Superman would continue. Only without the hand which for nearly twenty years, and thousands of pages, defined what it meant to be the greatest hero on Earth, supported by one of the most well known casts of characters in comics, Jimmy Olsen, Lois Lane, Lex Luthor and Perry White.
Self-taught, creatively brilliant, extremely dedicated to his craft, Swan went to work for DC Comics in 1945 and would continue to work for DC in a lesser capacity for the rest of his working career after 1986, spending fifty-one years working there. Swan died on June 17, 1996, in Wilton, Connecticut and was survived by his beloved wife Helene Swan who died in 2012.

Superman family
The Silver Age, Pre-Crisis Superman Family
Upper left – The original Super-pets: Krypto, Streaky, the super cat and Comet the super horse. Beepo, the super-monkey is hiding on the ground.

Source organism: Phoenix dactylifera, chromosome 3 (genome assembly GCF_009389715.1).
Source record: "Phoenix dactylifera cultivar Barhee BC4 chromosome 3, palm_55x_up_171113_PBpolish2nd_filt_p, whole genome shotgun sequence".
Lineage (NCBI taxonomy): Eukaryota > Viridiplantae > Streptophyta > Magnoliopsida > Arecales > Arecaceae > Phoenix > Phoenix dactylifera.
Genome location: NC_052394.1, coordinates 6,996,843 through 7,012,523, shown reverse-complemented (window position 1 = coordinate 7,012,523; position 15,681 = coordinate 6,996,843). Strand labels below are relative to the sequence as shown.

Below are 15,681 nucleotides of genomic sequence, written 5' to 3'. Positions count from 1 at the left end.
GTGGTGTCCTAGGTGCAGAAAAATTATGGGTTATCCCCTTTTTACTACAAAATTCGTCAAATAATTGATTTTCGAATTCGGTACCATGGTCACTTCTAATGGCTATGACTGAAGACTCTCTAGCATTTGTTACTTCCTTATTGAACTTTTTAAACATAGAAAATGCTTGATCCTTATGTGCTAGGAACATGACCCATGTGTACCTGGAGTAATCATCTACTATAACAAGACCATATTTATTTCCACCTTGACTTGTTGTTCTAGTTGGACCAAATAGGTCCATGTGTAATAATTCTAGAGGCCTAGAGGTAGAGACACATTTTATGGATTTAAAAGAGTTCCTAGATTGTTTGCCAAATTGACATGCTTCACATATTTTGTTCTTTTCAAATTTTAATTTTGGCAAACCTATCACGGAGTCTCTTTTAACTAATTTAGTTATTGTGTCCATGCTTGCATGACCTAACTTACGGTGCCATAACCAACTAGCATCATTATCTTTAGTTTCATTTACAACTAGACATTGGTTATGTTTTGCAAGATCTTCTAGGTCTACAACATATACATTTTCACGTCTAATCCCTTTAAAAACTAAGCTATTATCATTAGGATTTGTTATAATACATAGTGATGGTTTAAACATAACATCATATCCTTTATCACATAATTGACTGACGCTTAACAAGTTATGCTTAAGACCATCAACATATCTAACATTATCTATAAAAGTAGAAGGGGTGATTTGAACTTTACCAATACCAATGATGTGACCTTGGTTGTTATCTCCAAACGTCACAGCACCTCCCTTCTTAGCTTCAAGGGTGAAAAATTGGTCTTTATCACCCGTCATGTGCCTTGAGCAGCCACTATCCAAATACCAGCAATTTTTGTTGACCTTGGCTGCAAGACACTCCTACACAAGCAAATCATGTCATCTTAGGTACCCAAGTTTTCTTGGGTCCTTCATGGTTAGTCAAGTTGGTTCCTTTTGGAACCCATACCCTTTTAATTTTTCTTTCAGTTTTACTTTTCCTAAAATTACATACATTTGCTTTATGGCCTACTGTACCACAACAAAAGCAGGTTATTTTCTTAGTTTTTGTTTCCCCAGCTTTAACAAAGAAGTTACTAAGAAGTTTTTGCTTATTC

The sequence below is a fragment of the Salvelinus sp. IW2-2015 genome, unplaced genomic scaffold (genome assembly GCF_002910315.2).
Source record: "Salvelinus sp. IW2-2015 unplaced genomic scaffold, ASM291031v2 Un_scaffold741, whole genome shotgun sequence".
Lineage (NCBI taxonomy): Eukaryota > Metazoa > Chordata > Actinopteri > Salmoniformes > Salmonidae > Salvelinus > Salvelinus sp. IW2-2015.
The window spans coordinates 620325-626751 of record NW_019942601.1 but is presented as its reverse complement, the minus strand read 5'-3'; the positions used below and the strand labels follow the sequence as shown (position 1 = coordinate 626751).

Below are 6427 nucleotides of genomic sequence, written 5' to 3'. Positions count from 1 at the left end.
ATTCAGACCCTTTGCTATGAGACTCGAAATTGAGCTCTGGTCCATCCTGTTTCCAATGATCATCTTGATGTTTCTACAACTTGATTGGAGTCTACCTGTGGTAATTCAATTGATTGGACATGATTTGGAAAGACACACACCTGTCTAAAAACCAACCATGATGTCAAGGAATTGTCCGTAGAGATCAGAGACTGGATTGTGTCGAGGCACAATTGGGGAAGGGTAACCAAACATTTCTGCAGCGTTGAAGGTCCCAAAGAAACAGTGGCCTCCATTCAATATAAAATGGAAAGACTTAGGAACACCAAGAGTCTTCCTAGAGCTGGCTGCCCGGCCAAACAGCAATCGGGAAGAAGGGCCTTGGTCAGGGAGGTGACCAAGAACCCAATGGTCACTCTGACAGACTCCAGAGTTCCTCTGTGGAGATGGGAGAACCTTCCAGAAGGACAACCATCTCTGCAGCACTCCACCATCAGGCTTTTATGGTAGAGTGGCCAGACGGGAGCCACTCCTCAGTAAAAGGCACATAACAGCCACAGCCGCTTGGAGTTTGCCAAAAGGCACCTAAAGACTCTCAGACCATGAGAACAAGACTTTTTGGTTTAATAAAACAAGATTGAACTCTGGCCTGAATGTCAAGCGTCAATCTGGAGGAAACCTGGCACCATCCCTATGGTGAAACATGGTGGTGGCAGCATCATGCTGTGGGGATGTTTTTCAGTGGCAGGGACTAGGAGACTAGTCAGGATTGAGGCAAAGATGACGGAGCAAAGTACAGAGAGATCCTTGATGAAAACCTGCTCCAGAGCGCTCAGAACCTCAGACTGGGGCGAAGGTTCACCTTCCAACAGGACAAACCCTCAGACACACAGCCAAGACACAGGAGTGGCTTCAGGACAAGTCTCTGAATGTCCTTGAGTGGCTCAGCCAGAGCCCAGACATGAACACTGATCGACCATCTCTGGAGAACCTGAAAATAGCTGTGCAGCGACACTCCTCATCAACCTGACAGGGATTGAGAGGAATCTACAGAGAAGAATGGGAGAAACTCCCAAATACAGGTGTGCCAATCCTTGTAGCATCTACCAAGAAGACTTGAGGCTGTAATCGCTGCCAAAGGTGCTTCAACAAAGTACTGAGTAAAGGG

Left – Martha (foster mother) and Jonathan Kent (foster father), Jimmy Olsen, Lucy Lane, Perry White, Lois Lane, Lana Lang.
Center, top – Mr. Mxyzptlk (5th Dimensional Imp)
Center – Kal-El (Superman), Kara Zor-El (Supergirl)
Bubbled at upper right – Legion of Superheroes members Sun Boy, Cosmic Boy, Lightning Lad, Saturn Girl, Chameleon Boy.
Right – Professor Hamilton, Bizzaro, Lara-El (Mother), Jor-El (Father)
Lower Right – Lori Lemaris
Thaddeus Howze
Thaddeus Howze

Thaddeus Howze is an award-winning writer, editor, podcaster and activist creating speculative fiction, scientific, political and cultural commentary from his office in Hayward, California.
Thaddeus’ speculative fiction has appeared in numerous anthologies and literary journals. He has published two books, ‘Hayward’s Reach’ (2011), a collection of short stories and ‘Broken Glass’ (2013) an urban fantasy novella starring his favorite paranormal investigator, Clifford Engram.